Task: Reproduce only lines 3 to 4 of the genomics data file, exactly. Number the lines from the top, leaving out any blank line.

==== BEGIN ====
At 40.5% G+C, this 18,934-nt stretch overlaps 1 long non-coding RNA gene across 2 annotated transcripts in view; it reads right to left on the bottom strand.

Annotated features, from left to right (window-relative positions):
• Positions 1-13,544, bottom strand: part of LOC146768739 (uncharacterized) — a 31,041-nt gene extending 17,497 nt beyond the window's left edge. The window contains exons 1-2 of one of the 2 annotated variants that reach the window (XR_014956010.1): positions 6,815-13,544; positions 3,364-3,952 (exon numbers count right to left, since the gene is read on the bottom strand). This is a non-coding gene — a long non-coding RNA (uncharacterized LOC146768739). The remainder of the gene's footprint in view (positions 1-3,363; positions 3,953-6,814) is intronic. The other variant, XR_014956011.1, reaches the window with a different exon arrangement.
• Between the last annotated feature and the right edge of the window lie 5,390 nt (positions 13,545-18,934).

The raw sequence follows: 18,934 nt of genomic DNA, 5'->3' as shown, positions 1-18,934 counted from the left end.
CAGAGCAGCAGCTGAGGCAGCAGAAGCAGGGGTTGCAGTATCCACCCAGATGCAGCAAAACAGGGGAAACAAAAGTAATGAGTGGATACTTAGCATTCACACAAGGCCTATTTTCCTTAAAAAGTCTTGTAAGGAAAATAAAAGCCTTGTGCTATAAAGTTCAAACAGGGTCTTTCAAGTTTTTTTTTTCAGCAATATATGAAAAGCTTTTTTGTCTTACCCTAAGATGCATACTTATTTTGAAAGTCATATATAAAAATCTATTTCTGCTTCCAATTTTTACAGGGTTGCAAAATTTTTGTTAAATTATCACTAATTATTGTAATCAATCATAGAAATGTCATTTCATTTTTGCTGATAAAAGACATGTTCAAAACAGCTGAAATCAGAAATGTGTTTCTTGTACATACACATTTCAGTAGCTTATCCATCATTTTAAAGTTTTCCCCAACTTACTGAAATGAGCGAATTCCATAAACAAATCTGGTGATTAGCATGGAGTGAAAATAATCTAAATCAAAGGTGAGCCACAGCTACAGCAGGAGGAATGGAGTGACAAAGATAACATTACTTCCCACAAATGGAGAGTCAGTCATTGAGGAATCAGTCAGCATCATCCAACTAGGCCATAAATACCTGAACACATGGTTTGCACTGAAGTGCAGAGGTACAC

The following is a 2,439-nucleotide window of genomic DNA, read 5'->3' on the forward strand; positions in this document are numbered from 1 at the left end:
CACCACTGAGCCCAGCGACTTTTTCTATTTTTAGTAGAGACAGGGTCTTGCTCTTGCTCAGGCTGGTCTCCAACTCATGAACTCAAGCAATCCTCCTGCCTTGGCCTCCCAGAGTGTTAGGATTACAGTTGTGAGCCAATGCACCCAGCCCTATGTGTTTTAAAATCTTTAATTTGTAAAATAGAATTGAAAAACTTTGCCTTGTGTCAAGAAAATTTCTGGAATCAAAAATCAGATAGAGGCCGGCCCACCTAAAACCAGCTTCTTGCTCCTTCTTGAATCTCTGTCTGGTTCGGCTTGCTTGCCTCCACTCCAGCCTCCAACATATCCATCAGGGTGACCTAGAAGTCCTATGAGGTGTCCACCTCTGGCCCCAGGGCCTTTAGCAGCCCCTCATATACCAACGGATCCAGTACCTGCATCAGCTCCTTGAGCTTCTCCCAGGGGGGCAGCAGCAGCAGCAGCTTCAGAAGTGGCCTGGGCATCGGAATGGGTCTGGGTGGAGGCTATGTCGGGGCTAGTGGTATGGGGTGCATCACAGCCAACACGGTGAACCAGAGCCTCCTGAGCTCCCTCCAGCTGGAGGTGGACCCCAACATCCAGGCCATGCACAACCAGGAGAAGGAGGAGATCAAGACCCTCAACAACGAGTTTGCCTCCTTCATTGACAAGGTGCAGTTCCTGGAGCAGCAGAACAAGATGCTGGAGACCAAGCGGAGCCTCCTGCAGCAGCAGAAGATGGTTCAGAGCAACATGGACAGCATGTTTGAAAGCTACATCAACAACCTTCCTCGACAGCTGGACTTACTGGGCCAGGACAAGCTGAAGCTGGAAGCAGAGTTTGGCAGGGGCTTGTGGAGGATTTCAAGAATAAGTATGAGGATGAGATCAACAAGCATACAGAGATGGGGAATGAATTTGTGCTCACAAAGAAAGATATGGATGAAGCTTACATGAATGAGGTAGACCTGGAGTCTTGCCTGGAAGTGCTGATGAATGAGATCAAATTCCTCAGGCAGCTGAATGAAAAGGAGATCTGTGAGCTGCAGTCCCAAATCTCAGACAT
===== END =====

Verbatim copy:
• Positions 1-13,544, bottom strand: part of LOC146768739 (uncharacterized) — a 31,041-nt gene extending 17,497 nt beyond the window's left edge. The window contains exons 1-2 of one of the 2 annotated variants that reach the window (XR_014956010.1): positions 6,815-13,544; positions 3,364-3,952 (exon numbers count right to left, since the gene is read on the bottom strand). This is a non-coding gene — a long non-coding RNA (uncharacterized LOC146768739). The remainder of the gene's footprint in view (positions 1-3,363; positions 3,953-6,814) is intronic. The other variant, XR_014956011.1, reaches the window with a different exon arrangement.
• Between the last annotated feature and the right edge of the window lie 5,390 nt (positions 13,545-18,934).